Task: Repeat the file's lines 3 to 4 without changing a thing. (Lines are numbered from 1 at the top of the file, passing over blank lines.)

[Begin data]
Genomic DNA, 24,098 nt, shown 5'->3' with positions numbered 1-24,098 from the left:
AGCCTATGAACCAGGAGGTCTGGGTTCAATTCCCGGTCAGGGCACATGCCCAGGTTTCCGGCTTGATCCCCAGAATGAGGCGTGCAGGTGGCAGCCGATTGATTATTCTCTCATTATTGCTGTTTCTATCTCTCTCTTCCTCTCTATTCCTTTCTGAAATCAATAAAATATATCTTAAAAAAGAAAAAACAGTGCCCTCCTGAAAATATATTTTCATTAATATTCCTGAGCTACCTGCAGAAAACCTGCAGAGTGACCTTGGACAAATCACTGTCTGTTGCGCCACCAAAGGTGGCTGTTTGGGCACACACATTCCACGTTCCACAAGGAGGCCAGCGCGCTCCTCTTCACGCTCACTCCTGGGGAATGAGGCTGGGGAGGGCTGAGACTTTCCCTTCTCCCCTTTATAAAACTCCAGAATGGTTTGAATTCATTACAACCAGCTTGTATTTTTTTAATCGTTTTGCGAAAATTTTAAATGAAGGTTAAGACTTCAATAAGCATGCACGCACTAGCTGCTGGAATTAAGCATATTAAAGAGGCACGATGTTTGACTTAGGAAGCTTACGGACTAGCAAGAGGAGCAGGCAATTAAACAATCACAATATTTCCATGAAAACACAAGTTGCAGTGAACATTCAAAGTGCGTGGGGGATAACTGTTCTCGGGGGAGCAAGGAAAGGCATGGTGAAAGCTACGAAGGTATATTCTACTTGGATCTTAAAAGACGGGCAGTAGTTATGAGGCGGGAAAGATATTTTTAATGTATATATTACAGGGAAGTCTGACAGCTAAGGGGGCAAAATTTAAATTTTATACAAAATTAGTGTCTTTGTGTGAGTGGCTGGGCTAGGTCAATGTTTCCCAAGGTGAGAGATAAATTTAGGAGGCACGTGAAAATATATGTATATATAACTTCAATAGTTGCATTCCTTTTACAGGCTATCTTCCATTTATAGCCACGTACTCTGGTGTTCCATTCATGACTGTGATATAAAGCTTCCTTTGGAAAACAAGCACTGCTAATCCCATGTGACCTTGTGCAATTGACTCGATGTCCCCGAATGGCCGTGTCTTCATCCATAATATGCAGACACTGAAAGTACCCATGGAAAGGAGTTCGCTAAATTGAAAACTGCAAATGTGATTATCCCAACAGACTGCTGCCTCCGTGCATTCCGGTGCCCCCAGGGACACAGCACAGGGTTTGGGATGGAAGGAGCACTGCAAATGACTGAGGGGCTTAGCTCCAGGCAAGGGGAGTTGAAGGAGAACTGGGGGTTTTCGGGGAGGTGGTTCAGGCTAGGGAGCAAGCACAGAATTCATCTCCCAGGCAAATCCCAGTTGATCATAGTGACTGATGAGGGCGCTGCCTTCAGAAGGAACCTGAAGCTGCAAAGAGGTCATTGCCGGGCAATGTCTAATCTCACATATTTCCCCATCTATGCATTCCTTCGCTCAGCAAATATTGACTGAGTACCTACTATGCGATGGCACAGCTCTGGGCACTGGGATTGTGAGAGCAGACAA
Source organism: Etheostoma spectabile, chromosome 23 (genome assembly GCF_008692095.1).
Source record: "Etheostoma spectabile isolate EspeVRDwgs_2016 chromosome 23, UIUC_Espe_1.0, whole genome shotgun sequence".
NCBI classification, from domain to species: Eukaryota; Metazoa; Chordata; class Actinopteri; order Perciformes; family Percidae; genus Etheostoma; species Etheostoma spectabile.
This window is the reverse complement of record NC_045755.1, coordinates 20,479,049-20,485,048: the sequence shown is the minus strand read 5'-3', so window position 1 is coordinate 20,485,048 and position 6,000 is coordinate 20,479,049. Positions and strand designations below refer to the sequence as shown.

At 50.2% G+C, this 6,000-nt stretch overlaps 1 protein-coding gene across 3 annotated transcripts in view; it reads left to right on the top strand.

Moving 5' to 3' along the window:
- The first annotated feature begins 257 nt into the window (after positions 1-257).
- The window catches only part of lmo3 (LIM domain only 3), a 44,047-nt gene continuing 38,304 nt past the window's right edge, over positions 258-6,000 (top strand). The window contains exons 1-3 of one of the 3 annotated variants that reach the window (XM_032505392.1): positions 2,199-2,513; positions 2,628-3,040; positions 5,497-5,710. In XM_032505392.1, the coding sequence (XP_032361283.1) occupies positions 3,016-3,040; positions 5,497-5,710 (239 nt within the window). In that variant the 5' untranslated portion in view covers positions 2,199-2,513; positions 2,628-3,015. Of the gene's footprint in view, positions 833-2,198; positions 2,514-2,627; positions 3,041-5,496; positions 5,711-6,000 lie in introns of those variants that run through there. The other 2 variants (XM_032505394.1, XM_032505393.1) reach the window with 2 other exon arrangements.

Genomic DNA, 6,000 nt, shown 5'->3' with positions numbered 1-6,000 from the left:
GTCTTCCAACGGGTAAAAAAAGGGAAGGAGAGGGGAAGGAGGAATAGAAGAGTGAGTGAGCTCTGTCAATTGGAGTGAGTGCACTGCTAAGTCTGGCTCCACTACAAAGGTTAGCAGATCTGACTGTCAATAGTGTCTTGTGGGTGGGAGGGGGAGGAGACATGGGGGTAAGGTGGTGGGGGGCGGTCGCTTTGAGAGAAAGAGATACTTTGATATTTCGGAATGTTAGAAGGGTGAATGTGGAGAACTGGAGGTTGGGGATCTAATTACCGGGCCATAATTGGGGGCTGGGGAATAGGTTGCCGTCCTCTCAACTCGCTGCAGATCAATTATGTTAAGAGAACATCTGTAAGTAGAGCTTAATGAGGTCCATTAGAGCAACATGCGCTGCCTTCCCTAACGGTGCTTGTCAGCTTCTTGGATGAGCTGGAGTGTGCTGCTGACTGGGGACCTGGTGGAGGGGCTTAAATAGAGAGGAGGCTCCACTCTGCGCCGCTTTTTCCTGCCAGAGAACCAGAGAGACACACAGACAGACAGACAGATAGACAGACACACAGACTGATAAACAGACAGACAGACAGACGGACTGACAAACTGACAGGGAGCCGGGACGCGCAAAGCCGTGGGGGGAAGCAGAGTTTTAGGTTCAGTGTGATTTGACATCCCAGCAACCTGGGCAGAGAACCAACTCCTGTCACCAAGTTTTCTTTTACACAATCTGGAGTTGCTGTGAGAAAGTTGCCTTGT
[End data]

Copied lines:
Source organism: Etheostoma spectabile, chromosome 23 (genome assembly GCF_008692095.1).
Source record: "Etheostoma spectabile isolate EspeVRDwgs_2016 chromosome 23, UIUC_Espe_1.0, whole genome shotgun sequence".